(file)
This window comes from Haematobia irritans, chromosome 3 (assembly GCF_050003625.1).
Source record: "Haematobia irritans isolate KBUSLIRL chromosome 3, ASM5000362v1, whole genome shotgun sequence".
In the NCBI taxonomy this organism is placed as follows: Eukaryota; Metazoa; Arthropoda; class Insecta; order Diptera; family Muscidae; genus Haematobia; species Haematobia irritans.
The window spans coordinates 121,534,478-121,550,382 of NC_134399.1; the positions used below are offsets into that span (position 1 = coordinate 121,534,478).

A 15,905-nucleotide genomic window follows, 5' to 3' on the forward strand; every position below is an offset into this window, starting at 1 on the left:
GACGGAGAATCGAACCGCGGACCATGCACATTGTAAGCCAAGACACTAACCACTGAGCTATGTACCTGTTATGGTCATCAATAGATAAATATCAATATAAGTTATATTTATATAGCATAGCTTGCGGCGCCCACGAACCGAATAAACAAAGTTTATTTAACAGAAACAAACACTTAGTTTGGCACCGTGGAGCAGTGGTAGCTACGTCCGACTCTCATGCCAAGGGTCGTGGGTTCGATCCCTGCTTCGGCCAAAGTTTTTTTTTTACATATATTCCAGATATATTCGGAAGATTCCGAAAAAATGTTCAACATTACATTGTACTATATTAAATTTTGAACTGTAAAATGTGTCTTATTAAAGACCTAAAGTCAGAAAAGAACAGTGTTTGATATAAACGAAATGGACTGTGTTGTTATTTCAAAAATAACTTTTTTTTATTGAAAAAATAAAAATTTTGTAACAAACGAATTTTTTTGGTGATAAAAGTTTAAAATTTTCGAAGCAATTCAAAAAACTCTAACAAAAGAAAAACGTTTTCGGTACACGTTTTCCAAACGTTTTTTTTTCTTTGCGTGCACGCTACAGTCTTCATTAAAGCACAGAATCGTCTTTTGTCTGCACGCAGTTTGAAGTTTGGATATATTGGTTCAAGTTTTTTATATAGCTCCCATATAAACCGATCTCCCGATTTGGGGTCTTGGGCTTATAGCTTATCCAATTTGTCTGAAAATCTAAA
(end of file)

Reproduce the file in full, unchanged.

This window comes from Haematobia irritans, chromosome 3 (assembly GCF_050003625.1).
Source record: "Haematobia irritans isolate KBUSLIRL chromosome 3, ASM5000362v1, whole genome shotgun sequence".
In the NCBI taxonomy this organism is placed as follows: Eukaryota; Metazoa; Arthropoda; class Insecta; order Diptera; family Muscidae; genus Haematobia; species Haematobia irritans.
The window spans coordinates 121,534,478-121,550,382 of NC_134399.1; the positions used below are offsets into that span (position 1 = coordinate 121,534,478).

A 15,905-nucleotide genomic window follows, 5' to 3' on the forward strand; every position below is an offset into this window, starting at 1 on the left:
GACGGAGAATCGAACCGCGGACCATGCACATTGTAAGCCAAGACACTAACCACTGAGCTATGTACCTGTTATGGTCATCAATAGATAAATATCAATATAAGTTATATTTATATAGCATAGCTTGCGGCGCCCACGAACCGAATAAACAAAGTTTATTTAACAGAAACAAACACTTAGTTTGGCACCGTGGAGCAGTGGTAGCTACGTCCGACTCTCATGCCAAGGGTCGTGGGTTCGATCCCTGCTTCGGCCAAAGTTTTTTTTTTACATATATTCCAGATATATTCGGAAGATTCCGAAAAAATGTTCAACATTACATTGTACTATATTAAATTTTGAACTGTAAAATGTGTCTTATTAAAGACCTAAAGTCAGAAAAGAACAGTGTTTGATATAAACGAAATGGACTGTGTTGTTATTTCAAAAATAACTTTTTTTTATTGAAAAAATAAAAATTTTGTAACAAACGAATTTTTTTGGTGATAAAAGTTTAAAATTTTCGAAGCAATTCAAAAAACTCTAACAAAAGAAAAACGTTTTCGGTACACGTTTTCCAAACGTTTTTTTTTCTTTGCGTGCACGCTACAGTCTTCATTAAAGCACAGAATCGTCTTTTGTCTGCACGCAGTTTGAAGTTTGGATATATTGGTTCAAGTTTTTTATATAGCTCCCATATAAACCGATCTCCCGATTTGGGGTCTTGGGCTTATAGCTTATCCAATTTGTCTGAAAATCTAAA